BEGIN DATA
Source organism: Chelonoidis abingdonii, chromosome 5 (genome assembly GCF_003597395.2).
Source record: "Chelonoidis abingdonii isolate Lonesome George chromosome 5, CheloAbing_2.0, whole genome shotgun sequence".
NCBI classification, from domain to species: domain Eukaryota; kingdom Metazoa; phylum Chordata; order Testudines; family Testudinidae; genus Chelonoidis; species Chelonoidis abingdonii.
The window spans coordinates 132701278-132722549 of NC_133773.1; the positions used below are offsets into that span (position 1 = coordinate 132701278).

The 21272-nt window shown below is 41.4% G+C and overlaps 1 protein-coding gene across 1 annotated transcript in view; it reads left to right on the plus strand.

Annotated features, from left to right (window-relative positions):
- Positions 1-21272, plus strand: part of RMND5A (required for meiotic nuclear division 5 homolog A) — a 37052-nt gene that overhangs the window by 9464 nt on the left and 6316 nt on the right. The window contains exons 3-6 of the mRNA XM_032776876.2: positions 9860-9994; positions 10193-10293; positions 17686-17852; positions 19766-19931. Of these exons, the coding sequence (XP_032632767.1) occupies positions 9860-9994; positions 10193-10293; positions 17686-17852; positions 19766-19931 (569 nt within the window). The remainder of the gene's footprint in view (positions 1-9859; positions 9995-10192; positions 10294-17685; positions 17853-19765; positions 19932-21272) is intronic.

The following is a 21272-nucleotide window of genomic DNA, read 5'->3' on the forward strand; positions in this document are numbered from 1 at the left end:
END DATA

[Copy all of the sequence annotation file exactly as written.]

Source organism: Chelonoidis abingdonii, chromosome 5 (genome assembly GCF_003597395.2).
Source record: "Chelonoidis abingdonii isolate Lonesome George chromosome 5, CheloAbing_2.0, whole genome shotgun sequence".
NCBI classification, from domain to species: domain Eukaryota; kingdom Metazoa; phylum Chordata; order Testudines; family Testudinidae; genus Chelonoidis; species Chelonoidis abingdonii.
The window spans coordinates 132701278-132722549 of NC_133773.1; the positions used below are offsets into that span (position 1 = coordinate 132701278).

The 21272-nt window shown below is 41.4% G+C and overlaps 1 protein-coding gene across 1 annotated transcript in view; it reads left to right on the plus strand.

Annotated features, from left to right (window-relative positions):
- Positions 1-21272, plus strand: part of RMND5A (required for meiotic nuclear division 5 homolog A) — a 37052-nt gene that overhangs the window by 9464 nt on the left and 6316 nt on the right. The window contains exons 3-6 of the mRNA XM_032776876.2: positions 9860-9994; positions 10193-10293; positions 17686-17852; positions 19766-19931. Of these exons, the coding sequence (XP_032632767.1) occupies positions 9860-9994; positions 10193-10293; positions 17686-17852; positions 19766-19931 (569 nt within the window). The remainder of the gene's footprint in view (positions 1-9859; positions 9995-10192; positions 10294-17685; positions 17853-19765; positions 19932-21272) is intronic.

The following is a 21272-nucleotide window of genomic DNA, read 5'->3' on the forward strand; positions in this document are numbered from 1 at the left end: